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When a trucker gets behind the wheel of a semi-truck, his or her full attention has to be on the driving duties. When they are on anything else or when he or she isn't there cognitively, the truck can become a deadly projectile.

The need for truckers to have ample rest is one of the reasons why there are federal regulations in place to limit the number of hours that truckers can drive per shift. The trucker's log book or electronic log is used to verify that the regulation is being complied with.

The number of hours that truckers can drive per shift is 10 hours for truckers who are carrying people or 11 hours for truckers who are transporting cargo. If these truckers have other duties, they can't drive beyond their 14th hour on duty for cargo carriers or 15th hour on duty for bus drivers and others who carry people.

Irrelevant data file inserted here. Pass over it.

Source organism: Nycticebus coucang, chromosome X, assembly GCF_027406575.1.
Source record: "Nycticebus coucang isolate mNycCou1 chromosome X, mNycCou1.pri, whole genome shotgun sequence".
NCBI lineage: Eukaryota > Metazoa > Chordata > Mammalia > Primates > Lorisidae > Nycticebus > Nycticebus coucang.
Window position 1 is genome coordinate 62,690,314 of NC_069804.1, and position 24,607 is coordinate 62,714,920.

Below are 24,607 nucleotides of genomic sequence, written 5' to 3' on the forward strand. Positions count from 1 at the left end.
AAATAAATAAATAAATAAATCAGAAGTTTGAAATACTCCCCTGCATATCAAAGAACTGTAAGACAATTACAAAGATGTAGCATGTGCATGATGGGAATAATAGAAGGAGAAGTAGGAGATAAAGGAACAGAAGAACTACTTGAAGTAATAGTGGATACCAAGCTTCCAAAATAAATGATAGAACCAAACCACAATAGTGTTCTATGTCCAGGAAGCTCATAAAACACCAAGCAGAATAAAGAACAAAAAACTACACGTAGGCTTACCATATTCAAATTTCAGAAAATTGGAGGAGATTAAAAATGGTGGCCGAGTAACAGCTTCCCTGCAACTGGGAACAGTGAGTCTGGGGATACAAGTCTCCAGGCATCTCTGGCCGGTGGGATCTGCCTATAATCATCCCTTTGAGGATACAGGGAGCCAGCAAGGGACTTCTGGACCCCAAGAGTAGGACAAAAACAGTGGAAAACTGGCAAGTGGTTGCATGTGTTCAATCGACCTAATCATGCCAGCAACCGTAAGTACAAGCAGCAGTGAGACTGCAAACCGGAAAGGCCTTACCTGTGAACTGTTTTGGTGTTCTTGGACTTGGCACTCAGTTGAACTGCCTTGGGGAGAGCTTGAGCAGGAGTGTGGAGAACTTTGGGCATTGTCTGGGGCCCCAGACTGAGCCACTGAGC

The rest time that is required between driving shifts varies. For truckers carrying people, the rest period is eight hours off duty between shifts. For cargo carrying truckers, the rest period is 10 hours off duty.

There are also limits to how many hours truckers can drive on a rolling seven to eight-day basis. This is to help ensure that truckers have time to rest for more than just the minimal number of hours per shift.

The trucker's log can come into the picture when someone is in an accident that was caused by the semi-truck. In this case, determining if the regulations were followed or not might be something that becomes a pivotal point in the case. Learning how this applies to your case might help you.

Source: Federal Motor Carrier Safety Administration, "Summary of Hours of Service Regulations," accessed July 14, 2017

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